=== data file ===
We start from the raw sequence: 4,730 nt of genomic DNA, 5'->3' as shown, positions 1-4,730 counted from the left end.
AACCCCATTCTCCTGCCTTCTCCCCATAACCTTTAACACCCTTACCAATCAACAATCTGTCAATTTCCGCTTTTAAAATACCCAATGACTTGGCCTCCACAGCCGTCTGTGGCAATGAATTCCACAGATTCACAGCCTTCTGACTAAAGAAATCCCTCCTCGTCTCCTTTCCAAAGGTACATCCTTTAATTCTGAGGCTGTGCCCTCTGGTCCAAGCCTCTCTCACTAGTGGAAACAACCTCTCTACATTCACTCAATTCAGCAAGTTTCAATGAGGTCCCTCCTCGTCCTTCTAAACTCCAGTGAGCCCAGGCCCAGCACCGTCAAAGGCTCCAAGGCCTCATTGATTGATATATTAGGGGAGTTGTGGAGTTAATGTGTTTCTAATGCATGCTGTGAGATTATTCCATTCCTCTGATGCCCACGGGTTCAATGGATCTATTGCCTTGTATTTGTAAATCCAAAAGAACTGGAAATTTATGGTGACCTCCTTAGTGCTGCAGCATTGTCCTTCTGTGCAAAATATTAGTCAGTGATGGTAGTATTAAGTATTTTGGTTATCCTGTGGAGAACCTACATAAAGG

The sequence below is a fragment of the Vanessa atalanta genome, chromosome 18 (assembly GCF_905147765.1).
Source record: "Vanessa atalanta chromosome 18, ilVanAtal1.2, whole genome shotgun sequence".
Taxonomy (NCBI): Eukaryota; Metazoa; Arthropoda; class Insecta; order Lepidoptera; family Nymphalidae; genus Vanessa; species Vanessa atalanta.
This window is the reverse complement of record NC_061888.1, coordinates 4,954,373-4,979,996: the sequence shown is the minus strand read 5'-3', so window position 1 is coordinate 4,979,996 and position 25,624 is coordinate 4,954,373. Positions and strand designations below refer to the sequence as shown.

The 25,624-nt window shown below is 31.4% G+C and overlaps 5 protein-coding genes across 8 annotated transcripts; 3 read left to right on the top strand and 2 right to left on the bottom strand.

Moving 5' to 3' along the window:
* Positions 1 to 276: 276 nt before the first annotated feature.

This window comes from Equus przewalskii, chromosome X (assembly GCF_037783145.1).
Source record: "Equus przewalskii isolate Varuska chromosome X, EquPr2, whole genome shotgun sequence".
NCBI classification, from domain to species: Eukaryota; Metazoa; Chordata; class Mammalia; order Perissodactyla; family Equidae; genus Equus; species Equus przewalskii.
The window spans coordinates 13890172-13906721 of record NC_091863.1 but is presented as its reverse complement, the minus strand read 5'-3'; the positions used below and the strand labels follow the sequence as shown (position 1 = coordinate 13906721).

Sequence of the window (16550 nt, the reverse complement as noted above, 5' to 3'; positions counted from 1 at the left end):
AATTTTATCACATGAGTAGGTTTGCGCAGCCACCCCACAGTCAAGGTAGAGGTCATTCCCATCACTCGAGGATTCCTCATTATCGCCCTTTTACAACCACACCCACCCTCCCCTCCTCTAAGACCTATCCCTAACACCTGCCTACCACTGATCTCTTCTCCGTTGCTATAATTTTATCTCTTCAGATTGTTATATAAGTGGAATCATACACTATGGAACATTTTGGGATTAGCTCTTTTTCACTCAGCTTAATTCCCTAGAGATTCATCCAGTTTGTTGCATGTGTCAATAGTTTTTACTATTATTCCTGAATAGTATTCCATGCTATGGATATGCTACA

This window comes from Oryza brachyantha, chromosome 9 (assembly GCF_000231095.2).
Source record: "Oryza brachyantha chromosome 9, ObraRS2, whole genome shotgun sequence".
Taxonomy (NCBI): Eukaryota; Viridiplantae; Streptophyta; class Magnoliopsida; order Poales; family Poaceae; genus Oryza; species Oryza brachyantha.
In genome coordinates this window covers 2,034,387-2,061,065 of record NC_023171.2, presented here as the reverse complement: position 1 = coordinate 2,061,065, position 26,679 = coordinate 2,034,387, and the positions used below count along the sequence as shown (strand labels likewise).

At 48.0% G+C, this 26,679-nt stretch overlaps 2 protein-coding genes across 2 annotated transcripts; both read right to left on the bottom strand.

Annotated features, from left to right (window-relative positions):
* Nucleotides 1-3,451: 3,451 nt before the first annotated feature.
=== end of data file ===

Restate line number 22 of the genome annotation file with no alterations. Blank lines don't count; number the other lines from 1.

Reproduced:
* Nucleotides 1-3,451: 3,451 nt before the first annotated feature.